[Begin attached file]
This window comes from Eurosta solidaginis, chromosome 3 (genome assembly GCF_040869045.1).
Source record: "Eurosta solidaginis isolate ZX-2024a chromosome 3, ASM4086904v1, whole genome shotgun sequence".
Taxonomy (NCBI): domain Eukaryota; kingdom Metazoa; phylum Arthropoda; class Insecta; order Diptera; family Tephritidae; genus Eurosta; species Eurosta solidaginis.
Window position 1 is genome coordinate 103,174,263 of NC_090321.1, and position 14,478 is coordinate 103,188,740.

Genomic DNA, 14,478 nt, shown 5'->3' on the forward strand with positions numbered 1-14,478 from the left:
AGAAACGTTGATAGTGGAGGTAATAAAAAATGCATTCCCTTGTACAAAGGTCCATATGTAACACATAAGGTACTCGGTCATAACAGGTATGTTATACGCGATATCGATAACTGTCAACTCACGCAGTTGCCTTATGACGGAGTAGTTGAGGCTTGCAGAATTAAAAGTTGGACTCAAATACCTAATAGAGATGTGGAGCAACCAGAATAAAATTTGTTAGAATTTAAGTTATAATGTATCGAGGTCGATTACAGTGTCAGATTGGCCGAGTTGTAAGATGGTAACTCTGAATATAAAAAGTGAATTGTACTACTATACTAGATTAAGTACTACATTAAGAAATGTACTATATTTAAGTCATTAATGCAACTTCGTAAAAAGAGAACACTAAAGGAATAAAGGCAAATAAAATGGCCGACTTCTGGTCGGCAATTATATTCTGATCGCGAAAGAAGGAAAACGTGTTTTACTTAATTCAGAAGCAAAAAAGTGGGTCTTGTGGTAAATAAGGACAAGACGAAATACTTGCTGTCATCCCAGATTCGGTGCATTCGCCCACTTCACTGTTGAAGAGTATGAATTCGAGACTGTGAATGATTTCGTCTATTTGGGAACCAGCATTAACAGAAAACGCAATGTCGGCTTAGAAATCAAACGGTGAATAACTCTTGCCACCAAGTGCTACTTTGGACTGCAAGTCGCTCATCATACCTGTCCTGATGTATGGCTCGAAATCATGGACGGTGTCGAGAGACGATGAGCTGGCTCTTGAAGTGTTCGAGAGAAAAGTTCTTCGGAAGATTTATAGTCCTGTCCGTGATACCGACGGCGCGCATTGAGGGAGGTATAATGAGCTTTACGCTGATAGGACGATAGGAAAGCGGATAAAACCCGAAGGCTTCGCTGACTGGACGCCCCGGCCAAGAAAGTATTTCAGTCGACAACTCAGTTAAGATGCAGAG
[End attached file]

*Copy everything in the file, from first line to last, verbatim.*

This window comes from Eurosta solidaginis, chromosome 3 (genome assembly GCF_040869045.1).
Source record: "Eurosta solidaginis isolate ZX-2024a chromosome 3, ASM4086904v1, whole genome shotgun sequence".
Taxonomy (NCBI): domain Eukaryota; kingdom Metazoa; phylum Arthropoda; class Insecta; order Diptera; family Tephritidae; genus Eurosta; species Eurosta solidaginis.
Window position 1 is genome coordinate 103,174,263 of NC_090321.1, and position 14,478 is coordinate 103,188,740.

Genomic DNA, 14,478 nt, shown 5'->3' on the forward strand with positions numbered 1-14,478 from the left:
AGAAACGTTGATAGTGGAGGTAATAAAAAATGCATTCCCTTGTACAAAGGTCCATATGTAACACATAAGGTACTCGGTCATAACAGGTATGTTATACGCGATATCGATAACTGTCAACTCACGCAGTTGCCTTATGACGGAGTAGTTGAGGCTTGCAGAATTAAAAGTTGGACTCAAATACCTAATAGAGATGTGGAGCAACCAGAATAAAATTTGTTAGAATTTAAGTTATAATGTATCGAGGTCGATTACAGTGTCAGATTGGCCGAGTTGTAAGATGGTAACTCTGAATATAAAAAGTGAATTGTACTACTATACTAGATTAAGTACTACATTAAGAAATGTACTATATTTAAGTCATTAATGCAACTTCGTAAAAAGAGAACACTAAAGGAATAAAGGCAAATAAAATGGCCGACTTCTGGTCGGCAATTATATTCTGATCGCGAAAGAAGGAAAACGTGTTTTACTTAATTCAGAAGCAAAAAAGTGGGTCTTGTGGTAAATAAGGACAAGACGAAATACTTGCTGTCATCCCAGATTCGGTGCATTCGCCCACTTCACTGTTGAAGAGTATGAATTCGAGACTGTGAATGATTTCGTCTATTTGGGAACCAGCATTAACAGAAAACGCAATGTCGGCTTAGAAATCAAACGGTGAATAACTCTTGCCACCAAGTGCTACTTTGGACTGCAAGTCGCTCATCATACCTGTCCTGATGTATGGCTCGAAATCATGGACGGTGTCGAGAGACGATGAGCTGGCTCTTGAAGTGTTCGAGAGAAAAGTTCTTCGGAAGATTTATAGTCCTGTCCGTGATACCGACGGCGCGCATTGAGGGAGGTATAATGAGCTTTACGCTGATAGGACGATAGGAAAGCGGATAAAACCCGAAGGCTTCGCTGACTGGACGCCCCGGCCAAGAAAGTATTTCAGTCGACAACTCAGTTAAGATGCAGAG